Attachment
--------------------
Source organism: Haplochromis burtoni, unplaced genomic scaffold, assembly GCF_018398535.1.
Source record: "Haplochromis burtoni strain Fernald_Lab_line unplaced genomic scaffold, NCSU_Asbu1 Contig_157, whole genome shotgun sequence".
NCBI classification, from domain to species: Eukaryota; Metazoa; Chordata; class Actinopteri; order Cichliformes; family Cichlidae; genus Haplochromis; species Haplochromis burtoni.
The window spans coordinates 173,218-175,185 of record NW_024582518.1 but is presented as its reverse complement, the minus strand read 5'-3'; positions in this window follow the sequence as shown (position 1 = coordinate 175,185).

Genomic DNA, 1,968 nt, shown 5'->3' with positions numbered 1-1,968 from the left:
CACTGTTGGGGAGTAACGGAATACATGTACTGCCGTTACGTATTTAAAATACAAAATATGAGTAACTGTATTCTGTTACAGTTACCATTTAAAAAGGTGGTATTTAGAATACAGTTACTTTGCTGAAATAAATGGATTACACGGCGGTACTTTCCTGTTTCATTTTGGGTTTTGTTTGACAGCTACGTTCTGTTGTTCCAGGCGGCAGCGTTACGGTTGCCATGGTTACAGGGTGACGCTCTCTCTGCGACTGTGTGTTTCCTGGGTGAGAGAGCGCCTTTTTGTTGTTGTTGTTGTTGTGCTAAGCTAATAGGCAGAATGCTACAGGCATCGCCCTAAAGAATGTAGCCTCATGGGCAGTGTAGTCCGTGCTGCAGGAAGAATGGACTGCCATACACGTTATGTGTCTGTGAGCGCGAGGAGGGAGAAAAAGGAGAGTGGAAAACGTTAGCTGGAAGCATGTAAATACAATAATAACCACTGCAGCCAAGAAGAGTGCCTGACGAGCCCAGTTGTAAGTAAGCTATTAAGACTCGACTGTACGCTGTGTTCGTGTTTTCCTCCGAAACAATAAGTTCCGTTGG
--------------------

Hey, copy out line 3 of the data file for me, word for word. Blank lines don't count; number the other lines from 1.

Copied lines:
NCBI classification, from domain to species: Eukaryota; Metazoa; Chordata; class Actinopteri; order Cichliformes; family Cichlidae; genus Haplochromis; species Haplochromis burtoni.